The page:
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Last year I have been to Germany on two separate occasions. Here is a little travel journal/guidebook from my visit to Berlin.

Transportation

Turbulences. This is  the first time when I am flying and I feel the plane is actually racing. This must have something to do with the no limitations highways in Germany, and this must be the formula 1 Pilot from Air Berlin.

Finally we land and I dizzily get out of the plane.

The luggage takes its time and I finally get out of the after approx. 25 minutes small luggage waiting room into a circle corridor. A few steps down the corridor there is the a bus ticket counter. The first interaction with the natives is the conversation with the skinny, unfriendly man at the counter. This is my second visit to Berlin, so I remember I should expect rudeness… and yes, here it comes. „ If you do not have change, you won’t get any ticket.“ We really do not have change, but in the end he agrees to take the money as we are buying the more expensive weekend ticket. My husband claims this approach is not rude but part of the Berlin charm… and after all what do I know about charm in Berlin, so I nod agreeing with him.

The bus ride I also remember vaguely. I remember my bags rolling up and down the bus, hitting the other innocent passenger that didn’t have my luck to catch a free chair in the 70s style bus.Image

transportation in Berlin can also be more comfortable…if you are small enough

Accommodation

The next day, catches me wondering the city on my own. The hotel, is modern and comfy and the breakfast-which on the first day I accidentally end up  not paying for-is fabulous.

The reality outside is therefore not less grey and chilly. The big broad, grey streets are like taken out of my home town.Image

Shopping

I am at Karstadt and the shops are catching my eye. I like cities where you get the feeling you have access to everything. I like big streets where the shops almost never close. I like the brands clutter and the smart souvenirs shops that are not only primary based on kitsch. Therefore, I like where I am now. I buy myself an Ampelgirl T-shirt which I will wear proudly after returning from my trip. I also obsessively take pictures of all the traffic lights that come my way.Image

Entertainment

In front of  Karstadt there is an older punk in his 60s, doing some acrobatic tricks on his skate.  Few steps ahead: a woman in her wedding dress in the window of a shop that is getting her hair done. Outside the window a large group of passersby are shooting pictures. I join them and take another on my Instagram. I have a clear image in my head of  a complex Berlin picture that manages to transmit everything that I feel when I am walking the grey, broad streets, but Berlin dosen’t let itself captured by my camera and the ‘one’ big picture dosen’t come along.Image

Sightseeing

I get on the subway and randomly choose a direction, getting off at Alexanderplatz, where once again I am struck by the grayness as well as by the massive construction work that is going on at every corner.  Or is it already finished? If it wasn’t for the shops and brands earlier, I could still swear that I turned back in time to the period when David Hasselhoff hadn’t sung yet on the ruins of the Berlin Wall. The Fernseherturm is as emblematic as Berlin so I try to take another picture with it and the very, very grey sky. A few steps ahead and I get to the Marxs and Engels statutes where a bunch of young kids have gathered to shoot pictures with the two popular culture stars. I get in line as an ex child of communism and take some memorable pics with me and them for the posterity of Facebook.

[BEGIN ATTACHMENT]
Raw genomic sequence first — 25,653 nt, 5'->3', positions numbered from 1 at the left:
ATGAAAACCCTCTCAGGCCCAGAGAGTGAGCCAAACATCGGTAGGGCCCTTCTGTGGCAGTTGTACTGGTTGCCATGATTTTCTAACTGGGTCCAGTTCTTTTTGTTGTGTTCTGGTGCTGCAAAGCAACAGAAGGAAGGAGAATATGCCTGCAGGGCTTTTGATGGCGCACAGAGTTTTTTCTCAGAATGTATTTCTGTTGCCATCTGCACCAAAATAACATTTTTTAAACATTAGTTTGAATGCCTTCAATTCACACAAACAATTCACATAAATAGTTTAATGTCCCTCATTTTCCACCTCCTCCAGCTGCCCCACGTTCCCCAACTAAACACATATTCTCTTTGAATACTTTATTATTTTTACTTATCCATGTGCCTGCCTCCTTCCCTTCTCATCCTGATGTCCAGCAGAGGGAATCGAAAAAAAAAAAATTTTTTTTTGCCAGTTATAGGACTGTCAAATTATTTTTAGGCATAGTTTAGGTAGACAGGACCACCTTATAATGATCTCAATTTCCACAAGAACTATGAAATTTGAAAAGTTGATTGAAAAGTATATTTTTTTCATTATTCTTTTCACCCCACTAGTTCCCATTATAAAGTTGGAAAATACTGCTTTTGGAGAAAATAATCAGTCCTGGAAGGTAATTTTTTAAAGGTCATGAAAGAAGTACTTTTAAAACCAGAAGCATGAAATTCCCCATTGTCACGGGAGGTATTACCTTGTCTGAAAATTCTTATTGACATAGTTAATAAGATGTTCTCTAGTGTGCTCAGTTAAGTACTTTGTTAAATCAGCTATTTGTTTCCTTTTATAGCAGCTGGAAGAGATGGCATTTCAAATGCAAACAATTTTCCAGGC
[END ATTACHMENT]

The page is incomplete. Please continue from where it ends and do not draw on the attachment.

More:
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Museums & Service

Straight ahead is the Museums Island and I am a little lost thinking which one to choose and where to go. The architecture of this place is very open and instructions are as good as missing. The skyline is more than anywhere else composed of cranes. The scenery has something of a film noir which literally gives you the shivers.

After a short visit in Berlin’s History Museum, I go to the Museums Cafe to have a piece of cake and some coffee, it has been a long day, I am freezing and until now, I have lost two pairs of gloves. As I walk in, the waiter yells at me, again in his „charming“ Berlin accent. „Pfffoah! You look destroyed (kaputt) you need to take a double expresso“ I put on a contained face and suggest cappuccino. He doesn’t seem to agree with me but he will bring it anyway. I for the check; he proactively suggest that the Eastern-Europeans don’t  know how to leave a tip and I, out of pure Eastern-European vanity (which he probably counted on) leave a greater tip than he ever expected.

It is raining now cats and dogs and I get on the first bus of the 100-line that I can find, and just ride around for 40 minutes.Image

City Charm

Back at the hotel on the day of departure, I am prepared knowing from last time that the bus to the airport will be late. This time, it isn’t, but still the driver gets out of the bus every other station to try to repair the front door which has decided to stop working.

The airport control line dosen’t make the trip any easier and it takes an eternity until we get past it. But once passed through it, I fell nostalgic for leaving Berlin. It may, not be pretty, or clean or polite but it is the future, and it is very, very free; freedom that can only come from improvisation, freedom that can only be there where before there has been so much restriction.

If you haven’t been to Berlin yet,  please do not go there for the German precision and cleanness… you will hate it. Go to see how Germans can let go of their cliché-made-up characteristics and live in pure, ‚functional’ chaos. Go there to see organized anarchy.

Berlin

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